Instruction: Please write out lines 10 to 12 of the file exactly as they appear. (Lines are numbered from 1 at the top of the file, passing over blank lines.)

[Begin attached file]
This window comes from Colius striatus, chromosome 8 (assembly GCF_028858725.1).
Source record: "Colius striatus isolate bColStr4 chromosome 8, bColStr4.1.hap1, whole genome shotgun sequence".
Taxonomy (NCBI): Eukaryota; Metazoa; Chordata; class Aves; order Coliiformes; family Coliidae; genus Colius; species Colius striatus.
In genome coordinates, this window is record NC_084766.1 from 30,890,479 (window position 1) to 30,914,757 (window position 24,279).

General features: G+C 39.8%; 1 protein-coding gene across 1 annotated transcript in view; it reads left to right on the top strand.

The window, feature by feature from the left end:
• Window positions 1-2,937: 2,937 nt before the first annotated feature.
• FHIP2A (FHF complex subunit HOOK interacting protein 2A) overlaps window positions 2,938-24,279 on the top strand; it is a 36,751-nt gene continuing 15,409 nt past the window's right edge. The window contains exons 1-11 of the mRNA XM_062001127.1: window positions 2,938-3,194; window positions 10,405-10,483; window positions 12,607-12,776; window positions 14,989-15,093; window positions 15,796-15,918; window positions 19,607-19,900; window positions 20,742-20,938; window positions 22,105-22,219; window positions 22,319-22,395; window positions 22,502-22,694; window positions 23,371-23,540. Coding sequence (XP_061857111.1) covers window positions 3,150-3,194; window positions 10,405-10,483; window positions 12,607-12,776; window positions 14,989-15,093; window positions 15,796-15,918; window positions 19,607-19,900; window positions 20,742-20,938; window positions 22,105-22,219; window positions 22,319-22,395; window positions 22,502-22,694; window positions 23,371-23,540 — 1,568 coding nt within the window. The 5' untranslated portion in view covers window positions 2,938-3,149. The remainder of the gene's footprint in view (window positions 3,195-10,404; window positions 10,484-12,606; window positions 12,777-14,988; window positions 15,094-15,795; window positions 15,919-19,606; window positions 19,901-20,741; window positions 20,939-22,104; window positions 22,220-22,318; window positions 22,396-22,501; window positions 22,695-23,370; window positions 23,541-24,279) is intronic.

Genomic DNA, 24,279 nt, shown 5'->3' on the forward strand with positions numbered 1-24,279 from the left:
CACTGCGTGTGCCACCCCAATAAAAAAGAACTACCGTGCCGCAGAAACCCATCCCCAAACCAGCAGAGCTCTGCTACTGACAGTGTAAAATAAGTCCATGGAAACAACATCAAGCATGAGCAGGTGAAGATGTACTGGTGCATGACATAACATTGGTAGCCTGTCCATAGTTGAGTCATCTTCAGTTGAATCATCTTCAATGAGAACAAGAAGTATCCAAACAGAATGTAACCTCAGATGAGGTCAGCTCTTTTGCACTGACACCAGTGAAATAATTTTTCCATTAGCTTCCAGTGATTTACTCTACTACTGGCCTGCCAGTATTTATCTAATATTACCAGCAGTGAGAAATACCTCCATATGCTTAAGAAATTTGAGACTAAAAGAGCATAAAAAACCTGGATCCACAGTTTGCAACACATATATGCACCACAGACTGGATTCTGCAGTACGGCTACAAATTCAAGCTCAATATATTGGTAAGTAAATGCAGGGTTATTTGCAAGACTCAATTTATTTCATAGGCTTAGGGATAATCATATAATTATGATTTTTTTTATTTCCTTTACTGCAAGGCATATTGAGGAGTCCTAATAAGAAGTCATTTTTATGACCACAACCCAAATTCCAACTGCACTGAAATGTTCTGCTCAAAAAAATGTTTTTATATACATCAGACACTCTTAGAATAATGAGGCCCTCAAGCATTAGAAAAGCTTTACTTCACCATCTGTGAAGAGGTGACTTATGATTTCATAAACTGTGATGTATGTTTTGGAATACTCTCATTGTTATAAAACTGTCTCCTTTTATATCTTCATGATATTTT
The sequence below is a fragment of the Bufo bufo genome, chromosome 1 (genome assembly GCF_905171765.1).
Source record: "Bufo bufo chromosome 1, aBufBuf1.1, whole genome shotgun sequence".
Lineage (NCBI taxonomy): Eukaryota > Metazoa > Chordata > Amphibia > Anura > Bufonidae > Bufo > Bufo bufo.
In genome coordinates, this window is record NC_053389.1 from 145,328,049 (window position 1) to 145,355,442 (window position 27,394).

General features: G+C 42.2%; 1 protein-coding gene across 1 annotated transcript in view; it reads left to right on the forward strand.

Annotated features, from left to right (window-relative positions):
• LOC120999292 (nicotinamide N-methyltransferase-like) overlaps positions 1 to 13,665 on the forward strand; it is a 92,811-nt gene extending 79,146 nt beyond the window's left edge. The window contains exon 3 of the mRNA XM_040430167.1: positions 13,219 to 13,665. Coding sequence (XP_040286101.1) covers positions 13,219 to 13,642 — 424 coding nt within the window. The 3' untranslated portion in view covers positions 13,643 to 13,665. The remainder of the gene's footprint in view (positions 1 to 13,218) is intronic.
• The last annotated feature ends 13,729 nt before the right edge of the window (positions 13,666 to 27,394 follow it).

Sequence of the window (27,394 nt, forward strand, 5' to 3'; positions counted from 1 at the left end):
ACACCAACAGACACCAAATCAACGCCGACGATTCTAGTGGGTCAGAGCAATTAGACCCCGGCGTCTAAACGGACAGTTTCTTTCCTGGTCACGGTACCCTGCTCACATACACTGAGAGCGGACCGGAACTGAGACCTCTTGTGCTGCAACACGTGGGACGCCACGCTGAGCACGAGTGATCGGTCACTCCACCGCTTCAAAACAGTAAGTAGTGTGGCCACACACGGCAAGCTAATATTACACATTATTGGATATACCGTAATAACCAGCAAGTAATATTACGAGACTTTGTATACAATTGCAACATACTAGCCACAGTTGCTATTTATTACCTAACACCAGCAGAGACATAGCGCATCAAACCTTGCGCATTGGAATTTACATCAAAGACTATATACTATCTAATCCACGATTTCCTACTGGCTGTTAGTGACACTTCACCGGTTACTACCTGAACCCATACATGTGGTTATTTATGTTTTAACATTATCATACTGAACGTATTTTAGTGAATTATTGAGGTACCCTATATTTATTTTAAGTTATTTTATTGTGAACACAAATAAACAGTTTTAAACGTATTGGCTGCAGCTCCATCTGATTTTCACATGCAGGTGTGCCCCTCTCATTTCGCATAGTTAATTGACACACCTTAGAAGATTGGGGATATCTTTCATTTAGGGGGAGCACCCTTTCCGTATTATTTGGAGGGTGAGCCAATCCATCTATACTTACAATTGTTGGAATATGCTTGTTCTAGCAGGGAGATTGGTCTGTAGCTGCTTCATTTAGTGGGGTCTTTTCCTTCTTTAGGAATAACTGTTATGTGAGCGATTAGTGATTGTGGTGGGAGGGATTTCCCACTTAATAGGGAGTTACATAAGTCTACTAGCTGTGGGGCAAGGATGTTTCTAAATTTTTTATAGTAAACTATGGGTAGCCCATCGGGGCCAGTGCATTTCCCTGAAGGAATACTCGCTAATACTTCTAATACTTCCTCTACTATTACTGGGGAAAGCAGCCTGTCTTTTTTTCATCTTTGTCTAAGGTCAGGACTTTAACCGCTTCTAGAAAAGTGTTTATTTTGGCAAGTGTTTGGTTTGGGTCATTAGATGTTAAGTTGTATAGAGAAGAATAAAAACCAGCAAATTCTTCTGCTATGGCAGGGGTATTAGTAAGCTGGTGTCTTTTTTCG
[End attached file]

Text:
CACTGCGTGTGCCACCCCAATAAAAAAGAACTACCGTGCCGCAGAAACCCATCCCCAAACCAGCAGAGCTCTGCTACTGACAGTGTAAAATAAGTCCATGGAAACAACATCAAGCATGAGCAGGTGAAGATGTACTGGTGCATGACATAACATTGGTAGCCTGTCCATAGTTGAGTCATCTTCAGTTGAATCATCTTCAATGAGAACAAGAAGTATCCAAACAGAATGTAACCTCAGATGAGGTCAGCTCTTTTGCACTGACACCAGTGAAATAATTTTTCCATTAGCTTCCAGTGATTTACTCTACTACTGGCCTGCCAGTATTTATCTAATATTACCAGCAGTGAGAAATACCTCCATATGCTTAAGAAATTTGAGACTAAAAGAGCATAAAAAACCTGGATCCACAGTTTGCAACACATATATGCACCACAGACTGGATTCTGCAGTACGGCTACAAATTCAAGCTCAATATATTGGTAAGTAAATGCAGGGTTATTTGCAAGACTCAATTTATTTCATAGGCTTAGGGATAATCATATAATTATGATTTTTTTTATTTCCTTTACTGCAAGGCATATTGAGGAGTCCTAATAAGAAGTCATTTTTATGACCACAACCCAAATTCCAACTGCACTGAAATGTTCTGCTCAAAAAAATGTTTTTATATACATCAGACACTCTTAGAATAATGAGGCCCTCAAGCATTAGAAAAGCTTTACTTCACCATCTGTGAAGAGGTGACTTATGATTTCATAAACTGTGATGTATGTTTTGGAATACTCTCATTGTTATAAAACTGTCTCCTTTTATATCTTCATGATATTTT
The sequence below is a fragment of the Bufo bufo genome, chromosome 1 (genome assembly GCF_905171765.1).
Source record: "Bufo bufo chromosome 1, aBufBuf1.1, whole genome shotgun sequence".